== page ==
Chaucer's Legendary Good Women

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Chaucer's Legend of Good Women is a testament to the disparate views of women prevalent in the Middle Ages. Dr. Percival contends that the complex medieval notion of Woman informs the structure of the poem: in the Prologue Chaucer praises conventional ideas of female virtue, while in the Legends he demonstrates a humorous skepticism, apparently influenced by a contemporary antifeminist tradition. This is a comprehensive account of the Legend's interpretative puzzles, which does not ignore the element of political writing and adds to a close and nuanced reading of the text an examination of literary, historical and social contexts.

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Editorial Reviews

From the Publisher
"Detailed and nuanced..." Speculum

"The strength of this fine, comprehensive study is that it clarifies what have been difficult interpretive issues by placing the poem within various medieval literary, political, and cultural traditions—ranging widely from the Marguerite tradition in French poerty to the de regimine tradition in political philosophy, from the antifeminist tradition to the defense of women topos, from the palinode to medieval translation theory. This newest volume adds considerably to the literature serving upper-division undergraduates through faculty." Choice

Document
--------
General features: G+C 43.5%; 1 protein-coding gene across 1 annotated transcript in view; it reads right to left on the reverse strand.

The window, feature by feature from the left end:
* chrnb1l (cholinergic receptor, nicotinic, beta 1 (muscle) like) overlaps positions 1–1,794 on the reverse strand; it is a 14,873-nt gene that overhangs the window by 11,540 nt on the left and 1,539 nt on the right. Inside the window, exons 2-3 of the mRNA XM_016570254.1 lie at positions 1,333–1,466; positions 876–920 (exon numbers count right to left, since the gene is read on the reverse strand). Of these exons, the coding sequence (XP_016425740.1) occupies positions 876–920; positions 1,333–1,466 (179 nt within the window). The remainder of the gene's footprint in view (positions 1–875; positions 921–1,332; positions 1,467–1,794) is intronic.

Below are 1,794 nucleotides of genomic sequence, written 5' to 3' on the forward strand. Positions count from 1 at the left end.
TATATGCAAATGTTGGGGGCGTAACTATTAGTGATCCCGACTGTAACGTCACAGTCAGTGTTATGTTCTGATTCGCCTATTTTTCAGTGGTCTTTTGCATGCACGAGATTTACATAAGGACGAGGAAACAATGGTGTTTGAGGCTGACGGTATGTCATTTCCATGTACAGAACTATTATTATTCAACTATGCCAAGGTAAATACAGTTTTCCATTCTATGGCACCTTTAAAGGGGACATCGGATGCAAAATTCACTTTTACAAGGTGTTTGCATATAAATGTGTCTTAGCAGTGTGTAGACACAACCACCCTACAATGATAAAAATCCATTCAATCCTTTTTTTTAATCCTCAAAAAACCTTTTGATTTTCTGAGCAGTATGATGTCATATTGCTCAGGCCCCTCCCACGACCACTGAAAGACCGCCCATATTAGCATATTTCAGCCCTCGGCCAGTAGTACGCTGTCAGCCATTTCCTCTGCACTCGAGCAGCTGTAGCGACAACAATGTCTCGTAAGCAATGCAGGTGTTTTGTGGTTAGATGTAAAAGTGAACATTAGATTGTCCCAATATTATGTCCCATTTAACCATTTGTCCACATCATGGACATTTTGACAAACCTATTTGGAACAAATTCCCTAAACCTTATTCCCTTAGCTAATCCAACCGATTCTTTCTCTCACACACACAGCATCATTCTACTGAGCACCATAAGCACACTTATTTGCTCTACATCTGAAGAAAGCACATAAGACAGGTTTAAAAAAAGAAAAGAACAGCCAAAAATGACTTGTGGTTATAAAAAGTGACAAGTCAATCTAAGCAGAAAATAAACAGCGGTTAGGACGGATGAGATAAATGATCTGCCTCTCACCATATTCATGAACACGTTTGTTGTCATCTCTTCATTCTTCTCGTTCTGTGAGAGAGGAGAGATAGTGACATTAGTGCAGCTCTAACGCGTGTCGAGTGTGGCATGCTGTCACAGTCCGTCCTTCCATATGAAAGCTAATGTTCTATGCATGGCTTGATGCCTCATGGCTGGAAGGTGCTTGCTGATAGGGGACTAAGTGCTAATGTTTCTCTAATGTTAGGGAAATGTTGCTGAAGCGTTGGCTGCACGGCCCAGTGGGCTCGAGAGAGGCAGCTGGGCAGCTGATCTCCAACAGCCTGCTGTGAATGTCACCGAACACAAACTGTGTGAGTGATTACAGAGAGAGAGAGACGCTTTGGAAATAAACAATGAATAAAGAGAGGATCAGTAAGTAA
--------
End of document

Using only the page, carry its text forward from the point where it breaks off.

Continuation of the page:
"Percival's contextualizatin is convincing and is accompanied by a thorough apparatus that provides an excellent sense of the scholarship in the field, and the place this book has earned it." Rebecca L. Schoff, Albion

"...she does fill in some empty spaces left by previous critics as they pursued their arguments, and it is here that Percival's book makes its contribution. Especially useful is the way in which Percival pulls together much already available, but disparate, information on some of the courtly contexts within which Chaucer was working." Lisa J. Kiser, Modern Philology

"Percival grounds her argument in an analysis of an impressive array of literatures and genres of the period, including marguerite poetry, palinodes, courtly debates, anti-feminist tracts, and political writing, as well as Chaucer's classical sources." Rebecca L. Schoff

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Product Details

Table of Contents

Introduction; Part I. Chaucer's Good Woman: 1. The good woman: the daisy; 2. Alceste: the good woman of legend; 3. The good woman: a legendary beast? Part II. The God of Love: 4. The God of love; 5. The accusation; 6. The defence: tyrants of Lombardy; 7. The defence: Matere and Entente; Part III. The Palinode: The Legends of a Good Woman: 8. Ariadne: the ladies and the critics; 9. Medea: the ladies and their reputations; 10. Cleopatra: legend of Cupid's saint; 11. Dido: composite woman; 12. Lucrece: too good to be true? 13. Phyllis and inherited male perfidy; Part IV. The Legend as Courtly Game: Epilogue.

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